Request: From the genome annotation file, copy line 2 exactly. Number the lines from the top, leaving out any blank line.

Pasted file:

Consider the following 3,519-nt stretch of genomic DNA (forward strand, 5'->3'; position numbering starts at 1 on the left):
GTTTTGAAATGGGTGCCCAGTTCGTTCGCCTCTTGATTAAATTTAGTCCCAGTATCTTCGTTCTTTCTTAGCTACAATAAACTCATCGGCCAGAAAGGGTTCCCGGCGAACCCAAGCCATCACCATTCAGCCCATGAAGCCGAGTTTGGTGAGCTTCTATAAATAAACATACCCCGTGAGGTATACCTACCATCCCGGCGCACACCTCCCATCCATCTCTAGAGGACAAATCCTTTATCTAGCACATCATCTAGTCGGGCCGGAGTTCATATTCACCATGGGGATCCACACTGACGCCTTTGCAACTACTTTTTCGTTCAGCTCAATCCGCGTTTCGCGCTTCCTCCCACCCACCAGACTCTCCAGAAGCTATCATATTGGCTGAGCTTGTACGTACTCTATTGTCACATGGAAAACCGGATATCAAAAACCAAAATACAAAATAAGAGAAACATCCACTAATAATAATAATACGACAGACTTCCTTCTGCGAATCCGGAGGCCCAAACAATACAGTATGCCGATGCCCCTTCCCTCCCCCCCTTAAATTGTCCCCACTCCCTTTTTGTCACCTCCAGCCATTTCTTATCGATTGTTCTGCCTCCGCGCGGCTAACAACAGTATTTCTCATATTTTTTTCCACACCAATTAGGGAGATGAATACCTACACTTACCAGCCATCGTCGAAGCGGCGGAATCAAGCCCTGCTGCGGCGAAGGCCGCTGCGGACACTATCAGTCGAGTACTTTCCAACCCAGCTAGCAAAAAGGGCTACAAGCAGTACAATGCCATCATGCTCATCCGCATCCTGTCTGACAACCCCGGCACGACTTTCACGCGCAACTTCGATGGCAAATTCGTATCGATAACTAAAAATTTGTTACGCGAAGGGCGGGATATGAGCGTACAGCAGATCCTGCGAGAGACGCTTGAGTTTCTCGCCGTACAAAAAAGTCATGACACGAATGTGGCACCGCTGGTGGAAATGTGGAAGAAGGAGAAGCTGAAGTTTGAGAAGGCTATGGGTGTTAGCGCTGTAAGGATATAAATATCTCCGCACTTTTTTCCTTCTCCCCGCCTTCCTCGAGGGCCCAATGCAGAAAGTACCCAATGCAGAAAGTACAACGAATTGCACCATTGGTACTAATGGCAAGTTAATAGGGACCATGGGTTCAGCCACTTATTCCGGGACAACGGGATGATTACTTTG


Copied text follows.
GTTTTGAAATGGGTGCCCAGTTCGTTCGCCTCTTGATTAAATTTAGTCCCAGTATCTTCGTTCTTTCTTAGCTACAATAAACTCATCGGCCAGAAAGGGTTCCCGGCGAACCCAAGCCATCACCATTCAGCCCATGAAGCCGAGTTTGGTGAGCTTCTATAAATAAACATACCCCGTGAGGTATACCTACCATCCCGGCGCACACCTCCCATCCATCTCTAGAGGACAAATCCTTTATCTAGCACATCATCTAGTCGGGCCGGAGTTCATATTCACCATGGGGATCCACACTGACGCCTTTGCAACTACTTTTTCGTTCAGCTCAATCCGCGTTTCGCGCTTCCTCCCACCCACCAGACTCTCCAGAAGCTATCATATTGGCTGAGCTTGTACGTACTCTATTGTCACATGGAAAACCGGATATCAAAAACCAAAATACAAAATAAGAGAAACATCCACTAATAATAATAATACGACAGACTTCCTTCTGCGAATCCGGAGGCCCAAACAATACAGTATGCCGATGCCCCTTCCCTCCCCCCCTTAAATTGTCCCCACTCCCTTTTTGTCACCTCCAGCCATTTCTTATCGATTGTTCTGCCTCCGCGCGGCTAACAACAGTATTTCTCATATTTTTTTCCACACCAATTAGGGAGATGAATACCTACACTTACCAGCCATCGTCGAAGCGGCGGAATCAAGCCCTGCTGCGGCGAAGGCCGCTGCGGACACTATCAGTCGAGTACTTTCCAACCCAGCTAGCAAAAAGGGCTACAAGCAGTACAATGCCATCATGCTCATCCGCATCCTGTCTGACAACCCCGGCACGACTTTCACGCGCAACTTCGATGGCAAATTCGTATCGATAACTAAAAATTTGTTACGCGAAGGGCGGGATATGAGCGTACAGCAGATCCTGCGAGAGACGCTTGAGTTTCTCGCCGTACAAAAAAGTCATGACACGAATGTGGCACCGCTGGTGGAAATGTGGAAGAAGGAGAAGCTGAAGTTTGAGAAGGCTATGGGTGTTAGCGCTGTAAGGATATAAATATCTCCGCACTTTTTTCCTTCTCCCCGCCTTCCTCGAGGGCCCAATGCAGAAAGTACCCAATGCAGAAAGTACAACGAATTGCACCATTGGTACTAATGGCAAGTTAATAGGGACCATGGGTTCAGCCACTTATTCCGGGACAACGGGATGATTACTTTG